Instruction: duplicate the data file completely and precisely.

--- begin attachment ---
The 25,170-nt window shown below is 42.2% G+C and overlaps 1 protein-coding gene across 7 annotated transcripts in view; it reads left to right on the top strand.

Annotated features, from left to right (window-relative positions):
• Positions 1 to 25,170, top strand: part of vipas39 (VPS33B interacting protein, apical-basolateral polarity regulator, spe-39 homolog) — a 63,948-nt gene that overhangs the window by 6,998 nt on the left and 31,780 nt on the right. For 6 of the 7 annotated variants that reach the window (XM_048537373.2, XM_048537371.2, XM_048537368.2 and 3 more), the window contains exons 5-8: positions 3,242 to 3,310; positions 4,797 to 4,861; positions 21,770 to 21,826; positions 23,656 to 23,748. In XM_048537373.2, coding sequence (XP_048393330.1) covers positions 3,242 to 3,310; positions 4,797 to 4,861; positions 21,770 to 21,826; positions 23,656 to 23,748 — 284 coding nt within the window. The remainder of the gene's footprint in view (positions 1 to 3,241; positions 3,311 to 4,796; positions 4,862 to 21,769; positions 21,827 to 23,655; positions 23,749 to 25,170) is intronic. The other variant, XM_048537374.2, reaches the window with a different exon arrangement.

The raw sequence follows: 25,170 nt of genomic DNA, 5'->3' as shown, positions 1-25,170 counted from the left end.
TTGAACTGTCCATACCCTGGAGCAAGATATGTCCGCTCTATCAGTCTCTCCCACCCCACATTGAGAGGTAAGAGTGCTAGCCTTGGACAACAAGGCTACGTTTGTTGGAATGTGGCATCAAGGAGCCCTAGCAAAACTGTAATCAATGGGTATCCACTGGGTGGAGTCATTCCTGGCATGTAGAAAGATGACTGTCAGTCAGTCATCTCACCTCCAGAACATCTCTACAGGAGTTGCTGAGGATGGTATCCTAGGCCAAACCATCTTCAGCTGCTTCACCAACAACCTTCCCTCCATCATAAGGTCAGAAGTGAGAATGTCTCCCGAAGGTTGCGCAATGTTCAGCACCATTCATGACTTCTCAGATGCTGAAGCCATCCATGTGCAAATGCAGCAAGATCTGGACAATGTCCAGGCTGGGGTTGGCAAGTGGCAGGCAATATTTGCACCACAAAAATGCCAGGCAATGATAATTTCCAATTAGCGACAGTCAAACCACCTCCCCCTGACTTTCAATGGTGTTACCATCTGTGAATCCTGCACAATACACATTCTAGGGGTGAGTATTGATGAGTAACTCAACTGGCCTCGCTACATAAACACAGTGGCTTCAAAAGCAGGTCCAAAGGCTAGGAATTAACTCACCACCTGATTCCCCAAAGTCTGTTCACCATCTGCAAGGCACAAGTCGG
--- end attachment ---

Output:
The 25,170-nt window shown below is 42.2% G+C and overlaps 1 protein-coding gene across 7 annotated transcripts in view; it reads left to right on the top strand.

Annotated features, from left to right (window-relative positions):
• Positions 1 to 25,170, top strand: part of vipas39 (VPS33B interacting protein, apical-basolateral polarity regulator, spe-39 homolog) — a 63,948-nt gene that overhangs the window by 6,998 nt on the left and 31,780 nt on the right. For 6 of the 7 annotated variants that reach the window (XM_048537373.2, XM_048537371.2, XM_048537368.2 and 3 more), the window contains exons 5-8: positions 3,242 to 3,310; positions 4,797 to 4,861; positions 21,770 to 21,826; positions 23,656 to 23,748. In XM_048537373.2, coding sequence (XP_048393330.1) covers positions 3,242 to 3,310; positions 4,797 to 4,861; positions 21,770 to 21,826; positions 23,656 to 23,748 — 284 coding nt within the window. The remainder of the gene's footprint in view (positions 1 to 3,241; positions 3,311 to 4,796; positions 4,862 to 21,769; positions 21,827 to 23,655; positions 23,749 to 25,170) is intronic. The other variant, XM_048537374.2, reaches the window with a different exon arrangement.

The raw sequence follows: 25,170 nt of genomic DNA, 5'->3' as shown, positions 1-25,170 counted from the left end.
TTGAACTGTCCATACCCTGGAGCAAGATATGTCCGCTCTATCAGTCTCTCCCACCCCACATTGAGAGGTAAGAGTGCTAGCCTTGGACAACAAGGCTACGTTTGTTGGAATGTGGCATCAAGGAGCCCTAGCAAAACTGTAATCAATGGGTATCCACTGGGTGGAGTCATTCCTGGCATGTAGAAAGATGACTGTCAGTCAGTCATCTCACCTCCAGAACATCTCTACAGGAGTTGCTGAGGATGGTATCCTAGGCCAAACCATCTTCAGCTGCTTCACCAACAACCTTCCCTCCATCATAAGGTCAGAAGTGAGAATGTCTCCCGAAGGTTGCGCAATGTTCAGCACCATTCATGACTTCTCAGATGCTGAAGCCATCCATGTGCAAATGCAGCAAGATCTGGACAATGTCCAGGCTGGGGTTGGCAAGTGGCAGGCAATATTTGCACCACAAAAATGCCAGGCAATGATAATTTCCAATTAGCGACAGTCAAACCACCTCCCCCTGACTTTCAATGGTGTTACCATCTGTGAATCCTGCACAATACACATTCTAGGGGTGAGTATTGATGAGTAACTCAACTGGCCTCGCTACATAAACACAGTGGCTTCAAAAGCAGGTCCAAAGGCTAGGAATTAACTCACCACCTGATTCCCCAAAGTCTGTTCACCATCTGCAAGGCACAAGTCGG